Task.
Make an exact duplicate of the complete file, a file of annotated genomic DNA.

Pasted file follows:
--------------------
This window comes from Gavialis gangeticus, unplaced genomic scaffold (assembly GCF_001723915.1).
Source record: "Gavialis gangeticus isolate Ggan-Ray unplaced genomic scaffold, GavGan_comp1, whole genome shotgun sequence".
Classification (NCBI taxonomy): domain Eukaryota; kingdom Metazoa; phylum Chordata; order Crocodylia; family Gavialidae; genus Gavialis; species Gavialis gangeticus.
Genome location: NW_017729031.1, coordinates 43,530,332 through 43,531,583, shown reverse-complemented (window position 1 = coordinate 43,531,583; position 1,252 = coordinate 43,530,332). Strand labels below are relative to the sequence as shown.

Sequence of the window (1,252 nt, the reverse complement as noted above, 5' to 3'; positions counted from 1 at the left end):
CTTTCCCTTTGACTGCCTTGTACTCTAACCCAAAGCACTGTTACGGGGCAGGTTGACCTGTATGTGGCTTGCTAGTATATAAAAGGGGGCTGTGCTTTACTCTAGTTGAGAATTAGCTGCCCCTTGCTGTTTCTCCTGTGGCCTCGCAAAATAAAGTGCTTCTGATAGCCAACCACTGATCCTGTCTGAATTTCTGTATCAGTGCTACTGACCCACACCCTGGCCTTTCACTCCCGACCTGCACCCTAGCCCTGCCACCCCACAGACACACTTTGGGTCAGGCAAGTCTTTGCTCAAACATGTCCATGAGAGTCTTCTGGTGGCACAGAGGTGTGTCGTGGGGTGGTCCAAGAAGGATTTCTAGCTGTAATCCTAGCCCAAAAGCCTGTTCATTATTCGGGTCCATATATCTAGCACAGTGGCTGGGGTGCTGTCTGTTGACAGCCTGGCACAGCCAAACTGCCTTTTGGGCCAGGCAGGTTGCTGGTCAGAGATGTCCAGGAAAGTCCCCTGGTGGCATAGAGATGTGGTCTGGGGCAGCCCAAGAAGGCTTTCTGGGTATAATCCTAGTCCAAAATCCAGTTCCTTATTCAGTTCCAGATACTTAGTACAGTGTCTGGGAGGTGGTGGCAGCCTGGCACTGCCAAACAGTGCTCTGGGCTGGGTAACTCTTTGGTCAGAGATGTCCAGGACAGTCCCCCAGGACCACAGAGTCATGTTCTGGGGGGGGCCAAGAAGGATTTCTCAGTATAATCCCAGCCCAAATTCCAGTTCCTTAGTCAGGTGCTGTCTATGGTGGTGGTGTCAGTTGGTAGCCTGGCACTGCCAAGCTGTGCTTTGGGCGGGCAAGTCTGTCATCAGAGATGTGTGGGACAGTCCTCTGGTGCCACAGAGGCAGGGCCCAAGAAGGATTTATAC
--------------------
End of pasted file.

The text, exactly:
This window comes from Gavialis gangeticus, unplaced genomic scaffold (assembly GCF_001723915.1).
Source record: "Gavialis gangeticus isolate Ggan-Ray unplaced genomic scaffold, GavGan_comp1, whole genome shotgun sequence".
Classification (NCBI taxonomy): domain Eukaryota; kingdom Metazoa; phylum Chordata; order Crocodylia; family Gavialidae; genus Gavialis; species Gavialis gangeticus.
Genome location: NW_017729031.1, coordinates 43,530,332 through 43,531,583, shown reverse-complemented (window position 1 = coordinate 43,531,583; position 1,252 = coordinate 43,530,332). Strand labels below are relative to the sequence as shown.

Sequence of the window (1,252 nt, the reverse complement as noted above, 5' to 3'; positions counted from 1 at the left end):
CTTTCCCTTTGACTGCCTTGTACTCTAACCCAAAGCACTGTTACGGGGCAGGTTGACCTGTATGTGGCTTGCTAGTATATAAAAGGGGGCTGTGCTTTACTCTAGTTGAGAATTAGCTGCCCCTTGCTGTTTCTCCTGTGGCCTCGCAAAATAAAGTGCTTCTGATAGCCAACCACTGATCCTGTCTGAATTTCTGTATCAGTGCTACTGACCCACACCCTGGCCTTTCACTCCCGACCTGCACCCTAGCCCTGCCACCCCACAGACACACTTTGGGTCAGGCAAGTCTTTGCTCAAACATGTCCATGAGAGTCTTCTGGTGGCACAGAGGTGTGTCGTGGGGTGGTCCAAGAAGGATTTCTAGCTGTAATCCTAGCCCAAAAGCCTGTTCATTATTCGGGTCCATATATCTAGCACAGTGGCTGGGGTGCTGTCTGTTGACAGCCTGGCACAGCCAAACTGCCTTTTGGGCCAGGCAGGTTGCTGGTCAGAGATGTCCAGGAAAGTCCCCTGGTGGCATAGAGATGTGGTCTGGGGCAGCCCAAGAAGGCTTTCTGGGTATAATCCTAGTCCAAAATCCAGTTCCTTATTCAGTTCCAGATACTTAGTACAGTGTCTGGGAGGTGGTGGCAGCCTGGCACTGCCAAACAGTGCTCTGGGCTGGGTAACTCTTTGGTCAGAGATGTCCAGGACAGTCCCCCAGGACCACAGAGTCATGTTCTGGGGGGGGCCAAGAAGGATTTCTCAGTATAATCCCAGCCCAAATTCCAGTTCCTTAGTCAGGTGCTGTCTATGGTGGTGGTGTCAGTTGGTAGCCTGGCACTGCCAAGCTGTGCTTTGGGCGGGCAAGTCTGTCATCAGAGATGTGTGGGACAGTCCTCTGGTGCCACAGAGGCAGGGCCCAAGAAGGATTTATAC